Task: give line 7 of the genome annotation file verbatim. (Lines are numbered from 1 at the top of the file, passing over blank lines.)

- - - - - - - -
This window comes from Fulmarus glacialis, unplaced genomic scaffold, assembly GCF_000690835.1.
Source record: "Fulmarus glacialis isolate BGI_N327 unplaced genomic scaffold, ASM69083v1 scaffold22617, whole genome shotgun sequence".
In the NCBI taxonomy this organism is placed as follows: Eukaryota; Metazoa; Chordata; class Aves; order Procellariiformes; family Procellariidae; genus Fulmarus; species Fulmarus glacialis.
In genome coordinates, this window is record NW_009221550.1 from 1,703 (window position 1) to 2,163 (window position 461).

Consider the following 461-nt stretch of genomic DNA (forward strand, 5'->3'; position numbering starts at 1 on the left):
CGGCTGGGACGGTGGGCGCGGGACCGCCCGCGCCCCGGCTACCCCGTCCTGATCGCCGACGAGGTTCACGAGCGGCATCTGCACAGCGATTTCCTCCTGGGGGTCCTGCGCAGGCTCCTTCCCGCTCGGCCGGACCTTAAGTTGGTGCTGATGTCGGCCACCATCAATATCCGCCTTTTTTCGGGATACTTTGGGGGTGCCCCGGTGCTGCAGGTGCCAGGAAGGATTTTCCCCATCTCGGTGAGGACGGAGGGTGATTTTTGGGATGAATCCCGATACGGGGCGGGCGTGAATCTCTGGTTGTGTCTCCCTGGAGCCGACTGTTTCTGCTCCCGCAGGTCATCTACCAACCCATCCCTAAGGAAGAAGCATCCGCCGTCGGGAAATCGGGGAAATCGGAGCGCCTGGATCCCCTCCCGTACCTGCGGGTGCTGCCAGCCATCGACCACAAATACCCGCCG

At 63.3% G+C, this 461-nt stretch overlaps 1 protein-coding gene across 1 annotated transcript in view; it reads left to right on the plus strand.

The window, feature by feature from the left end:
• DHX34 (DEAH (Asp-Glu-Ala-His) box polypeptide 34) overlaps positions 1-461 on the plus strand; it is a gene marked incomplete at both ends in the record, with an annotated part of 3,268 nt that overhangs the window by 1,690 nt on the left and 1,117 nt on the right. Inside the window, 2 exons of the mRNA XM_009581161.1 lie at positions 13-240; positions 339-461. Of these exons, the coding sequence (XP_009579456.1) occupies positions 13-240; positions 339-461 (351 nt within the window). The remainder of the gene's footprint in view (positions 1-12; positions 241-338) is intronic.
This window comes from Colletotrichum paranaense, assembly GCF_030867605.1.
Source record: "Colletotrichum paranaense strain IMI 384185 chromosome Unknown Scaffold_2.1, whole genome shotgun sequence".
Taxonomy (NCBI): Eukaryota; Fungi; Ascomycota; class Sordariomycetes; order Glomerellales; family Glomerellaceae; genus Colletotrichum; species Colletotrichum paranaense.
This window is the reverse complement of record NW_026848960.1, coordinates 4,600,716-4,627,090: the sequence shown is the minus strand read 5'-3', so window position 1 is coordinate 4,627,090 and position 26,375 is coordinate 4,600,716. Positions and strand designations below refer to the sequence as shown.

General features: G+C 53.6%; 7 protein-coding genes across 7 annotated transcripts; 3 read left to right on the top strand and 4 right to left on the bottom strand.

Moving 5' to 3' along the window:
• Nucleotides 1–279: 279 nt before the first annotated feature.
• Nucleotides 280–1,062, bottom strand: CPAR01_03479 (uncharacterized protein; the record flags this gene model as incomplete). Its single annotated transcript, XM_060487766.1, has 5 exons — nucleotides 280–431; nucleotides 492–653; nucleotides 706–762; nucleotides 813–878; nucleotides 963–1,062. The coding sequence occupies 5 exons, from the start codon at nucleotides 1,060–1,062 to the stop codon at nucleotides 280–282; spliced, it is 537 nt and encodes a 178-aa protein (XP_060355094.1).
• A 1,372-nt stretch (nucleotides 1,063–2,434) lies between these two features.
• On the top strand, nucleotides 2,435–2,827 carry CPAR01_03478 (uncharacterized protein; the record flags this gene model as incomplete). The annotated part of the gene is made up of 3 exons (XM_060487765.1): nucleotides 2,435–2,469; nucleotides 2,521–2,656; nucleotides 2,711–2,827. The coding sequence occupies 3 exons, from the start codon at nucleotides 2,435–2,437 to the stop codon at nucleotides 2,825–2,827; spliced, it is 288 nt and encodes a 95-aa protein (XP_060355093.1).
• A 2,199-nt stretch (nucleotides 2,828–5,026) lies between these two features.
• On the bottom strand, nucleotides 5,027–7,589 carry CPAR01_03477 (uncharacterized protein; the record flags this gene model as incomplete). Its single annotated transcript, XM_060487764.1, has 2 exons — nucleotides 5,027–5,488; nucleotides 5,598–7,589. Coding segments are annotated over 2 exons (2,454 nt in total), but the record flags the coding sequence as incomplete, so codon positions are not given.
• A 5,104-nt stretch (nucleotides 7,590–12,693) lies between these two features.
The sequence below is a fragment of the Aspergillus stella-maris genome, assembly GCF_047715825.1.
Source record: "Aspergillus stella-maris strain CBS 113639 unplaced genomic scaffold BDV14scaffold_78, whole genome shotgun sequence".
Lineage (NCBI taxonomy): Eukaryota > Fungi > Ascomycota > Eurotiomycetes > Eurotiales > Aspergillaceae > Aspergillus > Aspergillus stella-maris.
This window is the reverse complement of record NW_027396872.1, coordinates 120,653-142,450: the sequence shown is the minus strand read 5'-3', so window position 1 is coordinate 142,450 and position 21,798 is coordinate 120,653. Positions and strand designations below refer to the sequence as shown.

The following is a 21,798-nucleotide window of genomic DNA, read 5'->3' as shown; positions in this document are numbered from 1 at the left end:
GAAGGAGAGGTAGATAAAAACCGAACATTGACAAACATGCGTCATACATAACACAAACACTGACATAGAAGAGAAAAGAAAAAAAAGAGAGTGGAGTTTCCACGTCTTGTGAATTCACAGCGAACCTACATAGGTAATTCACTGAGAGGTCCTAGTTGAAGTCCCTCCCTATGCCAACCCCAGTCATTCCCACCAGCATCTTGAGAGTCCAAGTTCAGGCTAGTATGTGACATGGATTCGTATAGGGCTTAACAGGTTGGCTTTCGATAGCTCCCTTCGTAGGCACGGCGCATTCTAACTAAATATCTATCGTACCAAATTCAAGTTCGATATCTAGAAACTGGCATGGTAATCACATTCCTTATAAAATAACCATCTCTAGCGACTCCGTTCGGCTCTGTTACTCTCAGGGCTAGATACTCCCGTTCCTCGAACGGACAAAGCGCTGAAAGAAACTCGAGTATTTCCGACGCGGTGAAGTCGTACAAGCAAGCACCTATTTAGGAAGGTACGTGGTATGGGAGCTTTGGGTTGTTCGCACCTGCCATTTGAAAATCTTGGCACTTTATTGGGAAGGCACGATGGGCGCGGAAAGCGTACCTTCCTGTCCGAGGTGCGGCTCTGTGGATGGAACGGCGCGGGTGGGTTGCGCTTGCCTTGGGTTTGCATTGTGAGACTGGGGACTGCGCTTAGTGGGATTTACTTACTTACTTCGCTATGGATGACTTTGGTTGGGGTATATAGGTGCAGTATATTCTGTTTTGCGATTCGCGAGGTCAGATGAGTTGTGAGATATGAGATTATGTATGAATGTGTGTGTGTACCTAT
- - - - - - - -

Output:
At 63.3% G+C, this 461-nt stretch overlaps 1 protein-coding gene across 1 annotated transcript in view; it reads left to right on the plus strand.